• Foster new associations. The best way to limit time spent a potential bad friend is to find other social avenues to go down instead. Look for places she can make new friends such as Boys & Girls Club, scouts, clubs, music, sports. Arrange activities that your child really wants to do (the basketball team, guitar lessons, the art class).
  • Be prepared. Teach your child what to do any time he does not feel comfortable or thinks there could be trouble. Set up a code word that only you and your family know such as “Robin Hood,” “Trick or Treat,” “Jimmy called.” That way anytime you are talking to your child and his friends are listening, he can say the word and you’ll know you really want to come home. Also have a “parent support” group available in which you and another friend who knows your child well, agrees that anytime you’re not available your child will call her (and vice versa with their kid) to pick him up.
  • Watch for red flags. Are you seeing any changes in your child’s behavior that are big warning signs that things are becoming more serious? The key is to look for differences you’ve noticed in your child since she began hanging around with this companion: Grades slipping, tears, moodiness, red eyes (drugs), alcohol or smoke smell (or cologne to possibly cover up the smell), defiant or disrespectful attitude, hiding things or acting sneakily, sleeping too much, more accidents, a complete wardrobe change that is “not” your kid. Remember to direct your concerns to where it really counts: how your kid acts instead of how the other kids behave.
  • Forbid bad friend when serious issues emerge. If the companion clearly is a “bad influence” and is pushing your kid into experimenting with serious issues such as drugs, substance abuse, shoplifting, sex, smoking, it’s time to draw a halt to the relationship. This may be easier said than done, and you might need to consider the extreme: changing schools, a summer camp, a month at a relative’s, a boarding school, or even moving. In some cases it really may be the only option to prevent a potential tragedy.

Above all, keep the lines of communication open and your relationship warm and positive as your child. You want to convey the message loud and clear: “I love you.” “Remember, I’m always here for you.” Don’t let your dislike of your child’s friends hinder your relationship with your child.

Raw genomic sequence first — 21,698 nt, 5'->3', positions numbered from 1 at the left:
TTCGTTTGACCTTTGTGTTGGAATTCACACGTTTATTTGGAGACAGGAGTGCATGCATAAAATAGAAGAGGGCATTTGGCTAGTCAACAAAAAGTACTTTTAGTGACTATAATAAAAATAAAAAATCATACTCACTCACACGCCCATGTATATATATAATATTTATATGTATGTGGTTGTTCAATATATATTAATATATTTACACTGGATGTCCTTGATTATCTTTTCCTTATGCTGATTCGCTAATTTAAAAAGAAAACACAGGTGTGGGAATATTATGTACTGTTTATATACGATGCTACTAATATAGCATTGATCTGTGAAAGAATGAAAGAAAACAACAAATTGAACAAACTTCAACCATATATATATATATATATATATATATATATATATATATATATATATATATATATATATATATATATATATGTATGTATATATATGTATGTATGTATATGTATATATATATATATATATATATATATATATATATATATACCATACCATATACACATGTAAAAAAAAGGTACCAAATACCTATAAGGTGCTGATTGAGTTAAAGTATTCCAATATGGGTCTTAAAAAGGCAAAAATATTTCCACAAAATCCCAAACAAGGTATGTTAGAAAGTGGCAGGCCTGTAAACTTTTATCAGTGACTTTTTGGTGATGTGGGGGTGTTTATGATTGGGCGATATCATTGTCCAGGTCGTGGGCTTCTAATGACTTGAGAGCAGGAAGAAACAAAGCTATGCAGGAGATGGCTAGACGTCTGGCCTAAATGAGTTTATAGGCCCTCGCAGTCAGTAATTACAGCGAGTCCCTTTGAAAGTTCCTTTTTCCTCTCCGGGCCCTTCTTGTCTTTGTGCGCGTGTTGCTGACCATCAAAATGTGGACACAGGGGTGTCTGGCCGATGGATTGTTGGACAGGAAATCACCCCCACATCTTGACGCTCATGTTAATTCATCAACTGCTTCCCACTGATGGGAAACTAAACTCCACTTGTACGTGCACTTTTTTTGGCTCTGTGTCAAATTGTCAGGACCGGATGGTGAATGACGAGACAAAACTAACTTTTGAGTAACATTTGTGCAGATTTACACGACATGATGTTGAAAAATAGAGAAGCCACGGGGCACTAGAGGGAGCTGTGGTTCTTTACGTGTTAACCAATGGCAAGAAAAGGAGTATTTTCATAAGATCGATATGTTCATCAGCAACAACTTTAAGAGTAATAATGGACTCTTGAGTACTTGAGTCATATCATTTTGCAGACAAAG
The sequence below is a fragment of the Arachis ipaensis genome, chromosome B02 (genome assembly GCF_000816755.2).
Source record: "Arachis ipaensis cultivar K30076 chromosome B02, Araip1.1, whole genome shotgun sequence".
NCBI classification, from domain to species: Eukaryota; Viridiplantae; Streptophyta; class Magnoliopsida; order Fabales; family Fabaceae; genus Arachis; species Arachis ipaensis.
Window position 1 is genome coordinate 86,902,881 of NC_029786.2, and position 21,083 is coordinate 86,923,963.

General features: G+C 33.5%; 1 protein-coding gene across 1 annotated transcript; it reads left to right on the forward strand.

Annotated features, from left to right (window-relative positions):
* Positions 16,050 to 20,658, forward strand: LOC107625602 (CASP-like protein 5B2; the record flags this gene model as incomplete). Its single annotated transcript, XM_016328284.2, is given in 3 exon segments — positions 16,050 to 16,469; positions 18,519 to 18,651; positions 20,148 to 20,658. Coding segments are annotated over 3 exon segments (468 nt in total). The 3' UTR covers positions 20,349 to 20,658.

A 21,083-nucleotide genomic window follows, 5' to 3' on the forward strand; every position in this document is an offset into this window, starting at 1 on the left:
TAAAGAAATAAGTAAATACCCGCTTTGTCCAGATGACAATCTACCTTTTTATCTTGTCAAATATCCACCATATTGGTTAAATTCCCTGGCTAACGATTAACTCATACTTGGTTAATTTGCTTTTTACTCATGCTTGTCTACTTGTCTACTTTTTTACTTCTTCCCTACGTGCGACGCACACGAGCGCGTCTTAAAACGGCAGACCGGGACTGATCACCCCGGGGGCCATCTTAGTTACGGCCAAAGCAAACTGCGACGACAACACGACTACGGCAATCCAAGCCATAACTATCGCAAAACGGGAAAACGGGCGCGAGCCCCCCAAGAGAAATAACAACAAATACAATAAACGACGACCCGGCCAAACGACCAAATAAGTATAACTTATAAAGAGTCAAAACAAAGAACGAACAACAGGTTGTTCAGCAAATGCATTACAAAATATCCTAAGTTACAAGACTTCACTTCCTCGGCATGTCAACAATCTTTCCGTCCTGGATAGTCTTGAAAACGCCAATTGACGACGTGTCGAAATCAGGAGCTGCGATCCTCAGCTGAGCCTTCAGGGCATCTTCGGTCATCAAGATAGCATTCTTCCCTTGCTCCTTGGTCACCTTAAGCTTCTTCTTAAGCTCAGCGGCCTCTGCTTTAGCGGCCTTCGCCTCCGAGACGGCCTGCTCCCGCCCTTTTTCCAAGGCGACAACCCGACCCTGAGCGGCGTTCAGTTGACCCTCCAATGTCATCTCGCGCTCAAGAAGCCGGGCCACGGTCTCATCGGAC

************************************************************************************************************Borba - book cover -parentingsolutions140x180

Dr Borba’s book The Big Book of Parenting Solutions: 101 Answers to Your Everyday Challenges and Wildest Worries, is one of the most comprehensive parenting book for kids 3 to 13. This down-to-earth guide offers advice for dealing with children’s difficult behavior and hot button issues including biting, tantrums, cheating, bad friends, inappropriate clothing, sex, drugs, peer pressure and much more. Each of the 101 challenging parenting issues includes specific step-by-step solutions and practical advice that is age appropriate based on the latest research. The Big Book of Parenting Solutions is available at amazon.com

KidFit Pillow – A New Innovation for Better Child Sleep

Having practiced chiropractic for nearly 20 years, I frequently get asked the question, “What makes a good pillow?” There are many qualities that make a pillow a good pillow, but just as importantly, we need to ask, “What type of pillow is the best for me?” Although there is not one pillow that satisfies the needs and comfort of everyone, a good pillow, for most, is one that provides the ideal amount of support, together with the correct fit/size for that individual. This makes for a pillow that is not only comfortable but will also provide the healthy benefits of good cervical support and a restful night’s sleep, which translates into many other benefits, both mental and physical.

KidFit-child-friendly-pillowsIt was really years after both my children were born – well into their pillow using days – that I noticed one night how awkward my daughter’s head and neck were positioned on her pillow and how scrunched her shoulder was while sleeping on her side on a flat ‘leftover’ pillow. I must have watched her sleeping for 30 minutes. I asked myself, ‘Why have I not investigated into a good sleeping pillow for my children?’ So, I did!

Using as my guide the same principles of support and fit I had preached to my patients, I quickly realized that these principles were only vaguely applied to pillows for children. In fact, some ‘sleeping’ pillows were more cute than appropriate for sleeping. The selling phrases of ‘proper support’ and ‘made for kids’ can be seen on many of the products, but what I found were just poorly thought-out smaller versions of adult-sized pillows, and cheaply made, I might add.